3. Take in the city. I always make a point to do some fun sight seeing when attending a conference. There will come a point where your brain is completely overloaded, so plan something fun that will help you recharge your battery! This year in Atlanta, I’m super excited to visit the World of Coca-Cola and the Jimmy Carter Presidential Library & Museum (I absolutely LOVE a presidential library!).
  4. Don’t forget to eat. I always thought this was dumb when I saw it on conference planning lists…but then I realized that I never make time to eat at conferences because I just get so BUSY! Plan some lunch and dinner dates with friends at the conference. Grab something to eat and drink anytime you have the opportunity. Bring snacks. And water. This is just as important as wearing comfortable shoes and not forgetting your extra battery charger!
  5. Check out all of our awesome events with the ISTE Librarians Network! See and save the graphic below so you won’t miss any of these great chances to connect with awesome librarians and build your PLN!

Atlanta,Georgia,downtown skyline,dusk Will I be seeing you at ISTE this year?

And don’t forget…there’s still time to volunteer for the Digital Age Library Playground…sign up for a spot here!

Posted in ISTE, My Ramblings, Resources & Links, Tech | 2 Comments

The Incredible 2013-2014 Year!

***Disclaimer: I feel kind of uncomfortable writing this post. It feels a bit braggey to write about all of the great things that happened this year. I’m having a bit of trouble processing the fact that all of these things actually did happen this year. I have so much to be thankful for!!!

This year, I’ve had to pinch myself so many times to make sure the things that were happening were actually real! It’s been such a significant year for me professionally, full of so many AMAZING experiences that I will never forget! All of these crazy, incredible things happened during the 2013-2014 school year:

I gave my first keynote at ISLMA! I was a bundle of nerves and excitement leading up to giving my first ever keynote presentation back in November, but once it was go time, I had so much fun! Since I gave my very first presentation at LACUE in 2010, I knew that presenting was something I loved and wanted to pursue. The fact that I had the opportunity to keynote at a state school library conference just a few years later was humbling (and a little scary!), but AMAZING! I had an absolute blast sharing with and learning from the amazing school librarians in Illinois, and they will always hold a special place in my heart for giving me such an incredible opportunity!

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And that was just the start of November. I also got to attend and present a number of sessions at AASL in Hartford with some of the school librarians I admire and respect the most! Just a few days after that, I received the news that I had been anxiously awaiting for months…I became a National Board Certified Teacher! YAY for November 2013!

I was lucky enough to spend my 29th birthday with some absolutely amazing educators in Missouri as a featured speaker at the METC conference. If you’re interested in seeing the video of my Power Up Your PLN presentation from METC, you can check it out here (although I haven’t been able to bring myself to watch it…weird!). I had so much fun sharing and learning with the awesome educators at this FABULOUS conference!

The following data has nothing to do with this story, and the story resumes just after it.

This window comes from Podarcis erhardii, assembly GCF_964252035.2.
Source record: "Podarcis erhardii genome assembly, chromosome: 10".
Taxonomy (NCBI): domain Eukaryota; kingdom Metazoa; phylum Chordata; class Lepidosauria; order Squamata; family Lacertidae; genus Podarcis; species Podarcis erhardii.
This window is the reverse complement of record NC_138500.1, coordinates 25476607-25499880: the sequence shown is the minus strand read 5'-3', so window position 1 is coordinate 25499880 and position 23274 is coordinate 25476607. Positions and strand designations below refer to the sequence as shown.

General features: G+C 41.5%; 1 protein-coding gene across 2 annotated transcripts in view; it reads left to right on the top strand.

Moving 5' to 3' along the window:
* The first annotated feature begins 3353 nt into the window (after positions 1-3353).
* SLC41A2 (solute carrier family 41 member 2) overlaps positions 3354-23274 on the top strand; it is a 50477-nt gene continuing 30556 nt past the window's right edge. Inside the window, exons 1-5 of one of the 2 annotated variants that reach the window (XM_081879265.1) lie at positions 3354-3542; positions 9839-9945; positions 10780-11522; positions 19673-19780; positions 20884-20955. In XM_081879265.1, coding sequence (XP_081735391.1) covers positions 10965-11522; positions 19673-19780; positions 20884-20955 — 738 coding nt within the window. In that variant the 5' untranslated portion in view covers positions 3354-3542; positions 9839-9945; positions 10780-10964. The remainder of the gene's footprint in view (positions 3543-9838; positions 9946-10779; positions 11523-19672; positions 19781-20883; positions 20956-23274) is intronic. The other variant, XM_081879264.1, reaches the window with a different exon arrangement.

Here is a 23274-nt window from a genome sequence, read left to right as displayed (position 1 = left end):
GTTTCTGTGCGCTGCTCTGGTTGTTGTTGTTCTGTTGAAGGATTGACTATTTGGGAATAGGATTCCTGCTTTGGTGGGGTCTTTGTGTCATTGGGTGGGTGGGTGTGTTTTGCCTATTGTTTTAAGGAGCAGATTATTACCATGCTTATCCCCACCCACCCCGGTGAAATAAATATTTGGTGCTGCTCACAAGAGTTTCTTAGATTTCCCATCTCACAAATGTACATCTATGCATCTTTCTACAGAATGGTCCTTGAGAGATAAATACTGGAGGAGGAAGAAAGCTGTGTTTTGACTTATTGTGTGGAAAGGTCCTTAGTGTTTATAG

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In March, I was announced as one of Library Journal’s 2014 Movers & Shakers. Seriously, that happened to ME!!! I knew about it several months in advance (keeping that secret was hard!), and even attended ALA Midwinter for the Movers & Shakers photo shoot (shout out to Michael Pilla who took some great photos of us!). The fact that Joyce Valenza (my ultimate school librarian hero and role model) nominated me for this makes it even more unreal! This is so special to me, and something that I will always treasure.

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I’ve always been proud of the fact that I’m an ISTE girl. When the decision comes to go ISTE or ALA (and that happens every year because those two conferences are always at the same time), I always opt for ISTE. I see myself as an educator first and a librarian second, so I’m always going to take advantage of the chance to connect and network with other tech savvy educators. I’ve also been serving on the leadership team for ISTE’s SIGMS/SIGLIB/Librarians Network (I’m not even going to get into the name changing right now…) for several years now, and I’m currently finishing up my year as President of our group. This is why it’s such an amazing honor to be selected as one of ISTE’s 2014 Emerging Leaders! And just when I didn’t think I could get any more excited about attending the ISTE conference in Atlanta this summer! Here’s the video that was part of my application for this award:

And finally, in local news…I was featured on the news last night! Because just one more surreal experience is what I needed to finish off this school year :)

One of our local stations, WBRZ, does a segment called “2 Make a Difference” where anchor Sylvia Weatherspoon shares stories of people who are making a difference in our community. I’m so honored to have been selected to be featured on this great segment! This piece really makes me realize how lucky I am to work in such a great school, where I am supported and respected, with INCREDIBLE students who inspire me every day! And I would absolutely not be where I am today without the constant support, encouragement, and inspiration from my PLN. An extra special THANK YOU to my awesome friend and mentor Gwyneth Jones, for getting together an awesome group of students to Hangout with my kiddos during the recording of this segment!